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  1. #1
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    Esther Hobart Morris has now gone underground

    When my family (Dad was military, we had been overseas) returned to the United States in 1970, we were stationed in Cheyenne, Wyoming. When we kids first learned from Dad that we would be moving there, we were in disbelief. Cheyenne, Wyoming? That was a town in old TV westerns! Amid the shocked responses of all of us, I remember asking my Dad, Will we have to go to school on horseback?

    No, I walked to school, the town was about 40,000 people then (66,000 today). Cheyenne is its capital city. My daily walk took me past the State Capitol building where, in front of the large steps, was a statue of a woman. I read the words on the statue's pedestal and, in my youthfulness, was struck into silence, made solemn by the importance given to this person as something the grownups had found to be really important such that those words basically memorialized themselves into my latent memory:

    ESTHER HOBART MORRIS

    PROPONENT OF THE LEGISLATIVE ACT WHICH
    IN 1869 GAVE DISTINCTION TO THE TERRITORY OF


    WYOMING

    AS THE 1ST GOVERNMENT IN THE WORLD TO GRANT

    WOMEN EQUAL RIGHTS



    Here is what I saw, a statue first placed in front of those steps in 1963:




    That is why they call themselves The Equality State, I thought. First government in the world. Wow.

    So, it was a surprise yesterday when I happened to be using Google Maps to walk the streets of my old stomping grounds and discovered that the statue of this revered woman was no longer there:

    Wyoming State Capitol

    but had been replaced with a surface-level depiction of their Great Seal, cordoned off to disallow anyone from treading upon it, probably a necessary workaround for the fact that they did not elevate it with a pedestal of its own. Then again, a pedestal could make it harder to behold, as well as providing the noon-day workers a circular bench of sorts with which they might sit and wolf down their sack lunches, indifferent to its majesty.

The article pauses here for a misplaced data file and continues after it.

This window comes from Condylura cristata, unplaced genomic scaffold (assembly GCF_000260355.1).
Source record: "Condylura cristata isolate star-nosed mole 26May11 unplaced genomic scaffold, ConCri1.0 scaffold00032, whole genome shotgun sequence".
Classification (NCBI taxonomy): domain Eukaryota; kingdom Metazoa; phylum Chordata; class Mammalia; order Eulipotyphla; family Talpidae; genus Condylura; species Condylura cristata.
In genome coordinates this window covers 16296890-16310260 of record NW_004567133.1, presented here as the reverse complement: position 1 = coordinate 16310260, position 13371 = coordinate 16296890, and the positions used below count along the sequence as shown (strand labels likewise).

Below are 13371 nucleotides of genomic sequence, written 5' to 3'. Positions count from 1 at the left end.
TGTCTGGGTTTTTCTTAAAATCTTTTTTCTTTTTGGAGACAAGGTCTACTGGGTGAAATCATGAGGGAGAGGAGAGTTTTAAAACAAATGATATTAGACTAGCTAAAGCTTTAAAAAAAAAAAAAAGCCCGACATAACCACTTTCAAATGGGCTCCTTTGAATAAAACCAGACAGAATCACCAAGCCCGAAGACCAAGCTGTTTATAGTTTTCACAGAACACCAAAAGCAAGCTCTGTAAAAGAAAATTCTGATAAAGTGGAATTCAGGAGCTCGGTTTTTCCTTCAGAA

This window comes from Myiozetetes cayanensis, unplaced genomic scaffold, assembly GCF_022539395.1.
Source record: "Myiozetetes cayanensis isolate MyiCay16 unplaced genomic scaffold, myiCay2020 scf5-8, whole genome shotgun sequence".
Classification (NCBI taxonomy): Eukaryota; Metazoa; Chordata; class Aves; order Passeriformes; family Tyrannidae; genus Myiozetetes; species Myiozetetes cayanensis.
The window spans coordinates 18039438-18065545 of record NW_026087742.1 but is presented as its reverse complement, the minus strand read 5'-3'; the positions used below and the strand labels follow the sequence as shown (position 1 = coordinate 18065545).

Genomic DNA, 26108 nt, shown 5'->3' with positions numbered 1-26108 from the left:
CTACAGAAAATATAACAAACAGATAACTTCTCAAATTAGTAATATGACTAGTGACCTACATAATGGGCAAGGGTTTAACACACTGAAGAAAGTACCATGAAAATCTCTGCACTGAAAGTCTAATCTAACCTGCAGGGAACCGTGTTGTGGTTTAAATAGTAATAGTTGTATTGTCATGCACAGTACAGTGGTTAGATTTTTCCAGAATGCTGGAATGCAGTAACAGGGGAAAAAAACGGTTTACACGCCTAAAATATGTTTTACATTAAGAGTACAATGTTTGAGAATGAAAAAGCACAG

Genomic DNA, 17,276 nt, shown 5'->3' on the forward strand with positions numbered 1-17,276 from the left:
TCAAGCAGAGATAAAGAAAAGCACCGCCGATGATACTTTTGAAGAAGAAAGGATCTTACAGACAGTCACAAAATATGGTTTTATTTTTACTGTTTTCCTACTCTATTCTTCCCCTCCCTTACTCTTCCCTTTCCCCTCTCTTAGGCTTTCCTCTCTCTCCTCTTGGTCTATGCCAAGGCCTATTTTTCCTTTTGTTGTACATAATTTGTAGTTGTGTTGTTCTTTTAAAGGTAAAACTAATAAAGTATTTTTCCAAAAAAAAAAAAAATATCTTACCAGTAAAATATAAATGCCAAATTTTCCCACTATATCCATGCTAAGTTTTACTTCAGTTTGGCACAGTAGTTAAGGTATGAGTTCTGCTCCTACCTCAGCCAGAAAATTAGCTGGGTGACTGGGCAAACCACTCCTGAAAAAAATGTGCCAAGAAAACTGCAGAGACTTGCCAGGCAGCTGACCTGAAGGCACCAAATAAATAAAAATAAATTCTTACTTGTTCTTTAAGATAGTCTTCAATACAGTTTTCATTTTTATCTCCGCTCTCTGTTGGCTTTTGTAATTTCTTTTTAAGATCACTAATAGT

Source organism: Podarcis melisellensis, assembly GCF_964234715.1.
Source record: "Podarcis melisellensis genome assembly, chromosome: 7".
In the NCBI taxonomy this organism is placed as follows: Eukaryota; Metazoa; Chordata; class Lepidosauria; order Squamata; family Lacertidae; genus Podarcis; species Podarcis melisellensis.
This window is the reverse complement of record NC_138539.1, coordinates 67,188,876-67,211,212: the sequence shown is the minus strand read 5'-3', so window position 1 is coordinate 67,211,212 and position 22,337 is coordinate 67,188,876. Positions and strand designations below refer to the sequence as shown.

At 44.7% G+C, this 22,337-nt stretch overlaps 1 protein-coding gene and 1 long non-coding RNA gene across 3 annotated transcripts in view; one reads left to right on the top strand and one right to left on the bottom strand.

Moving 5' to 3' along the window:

So, I thought, why did they remove the statue? Was it a casualty of the statue-tipping fad of recent times? In the Equality State? Hey, they are messing with a pre-MGTOW childhood memory.

    I had to find out.

    It turns out that her bronze likeness got moved to an underground tunnel out of the way of visitors, ostensibly as part of a 2019 renovation of the Capitol and its grounds. I say ostensibly, as the reason given for its move indoors was to protect it from weather damage (yet it had endured rough Wyoming winters since 1963) and from vandalism (citing one incident from 1973). They are/were debating to bring her back outside and I found in one article is what I believe to be the underlying truth of it.

    Turns out that Esther's memorialized contribution to women's rights was never true.

    I suffer (ha, not suffrage) to make this post even longer by presenting the relevant portion of a 2019 article:

    Nearly lost in this controversy is the exact role Morris played in the Territorial Legislature’s vote to approve the women’s suffrage bill 150 years ago. It’s a fascinating tale, and one worth learning.

    As a rookie reporter, I read old newspaper accounts of Morris hosting a tea party in South Pass City in 1869. The story goes that at the event, she extracted promises from Democratic and Republican legislative candidates to pass a suffrage bill.

    Democrat William Bright won the legislative election and held true to his word. Thus, Esther Hobart Morris was enshrined in Wyoming history as “the mother of women’s suffrage.”

    It’s a great, stirring story. The only problem, according to historians who researched the primary sources, is that it isn’t true. They concluded there was no tea party, and Bright’s inspiration for sponsoring the bill appears to have been encouragement from his wife.